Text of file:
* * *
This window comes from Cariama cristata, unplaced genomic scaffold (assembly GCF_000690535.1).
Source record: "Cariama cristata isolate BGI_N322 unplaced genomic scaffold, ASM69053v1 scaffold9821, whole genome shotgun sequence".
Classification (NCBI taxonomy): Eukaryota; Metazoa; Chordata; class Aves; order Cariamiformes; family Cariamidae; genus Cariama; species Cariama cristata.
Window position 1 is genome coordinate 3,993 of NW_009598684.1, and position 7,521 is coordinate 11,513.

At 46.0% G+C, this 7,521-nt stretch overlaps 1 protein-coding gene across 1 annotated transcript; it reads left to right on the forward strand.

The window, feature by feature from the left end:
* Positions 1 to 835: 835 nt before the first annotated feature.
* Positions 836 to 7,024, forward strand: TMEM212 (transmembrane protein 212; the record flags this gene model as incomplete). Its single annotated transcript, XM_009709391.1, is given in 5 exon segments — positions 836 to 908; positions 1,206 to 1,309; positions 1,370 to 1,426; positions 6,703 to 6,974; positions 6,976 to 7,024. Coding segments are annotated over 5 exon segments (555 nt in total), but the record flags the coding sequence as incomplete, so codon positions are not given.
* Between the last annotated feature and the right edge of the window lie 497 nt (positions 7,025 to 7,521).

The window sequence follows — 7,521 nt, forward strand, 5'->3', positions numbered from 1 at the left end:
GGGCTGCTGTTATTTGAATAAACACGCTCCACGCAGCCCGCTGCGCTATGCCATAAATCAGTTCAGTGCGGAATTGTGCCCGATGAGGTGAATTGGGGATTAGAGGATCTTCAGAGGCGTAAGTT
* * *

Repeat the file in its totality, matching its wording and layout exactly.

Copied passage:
This window comes from Cariama cristata, unplaced genomic scaffold (assembly GCF_000690535.1).
Source record: "Cariama cristata isolate BGI_N322 unplaced genomic scaffold, ASM69053v1 scaffold9821, whole genome shotgun sequence".
Classification (NCBI taxonomy): Eukaryota; Metazoa; Chordata; class Aves; order Cariamiformes; family Cariamidae; genus Cariama; species Cariama cristata.
Window position 1 is genome coordinate 3,993 of NW_009598684.1, and position 7,521 is coordinate 11,513.

At 46.0% G+C, this 7,521-nt stretch overlaps 1 protein-coding gene across 1 annotated transcript; it reads left to right on the forward strand.

The window, feature by feature from the left end:
* Positions 1 to 835: 835 nt before the first annotated feature.
* Positions 836 to 7,024, forward strand: TMEM212 (transmembrane protein 212; the record flags this gene model as incomplete). Its single annotated transcript, XM_009709391.1, is given in 5 exon segments — positions 836 to 908; positions 1,206 to 1,309; positions 1,370 to 1,426; positions 6,703 to 6,974; positions 6,976 to 7,024. Coding segments are annotated over 5 exon segments (555 nt in total), but the record flags the coding sequence as incomplete, so codon positions are not given.
* Between the last annotated feature and the right edge of the window lie 497 nt (positions 7,025 to 7,521).

The window sequence follows — 7,521 nt, forward strand, 5'->3', positions numbered from 1 at the left end:
GGGCTGCTGTTATTTGAATAAACACGCTCCACGCAGCCCGCTGCGCTATGCCATAAATCAGTTCAGTGCGGAATTGTGCCCGATGAGGTGAATTGGGGATTAGAGGATCTTCAGAGGCGTAAGTT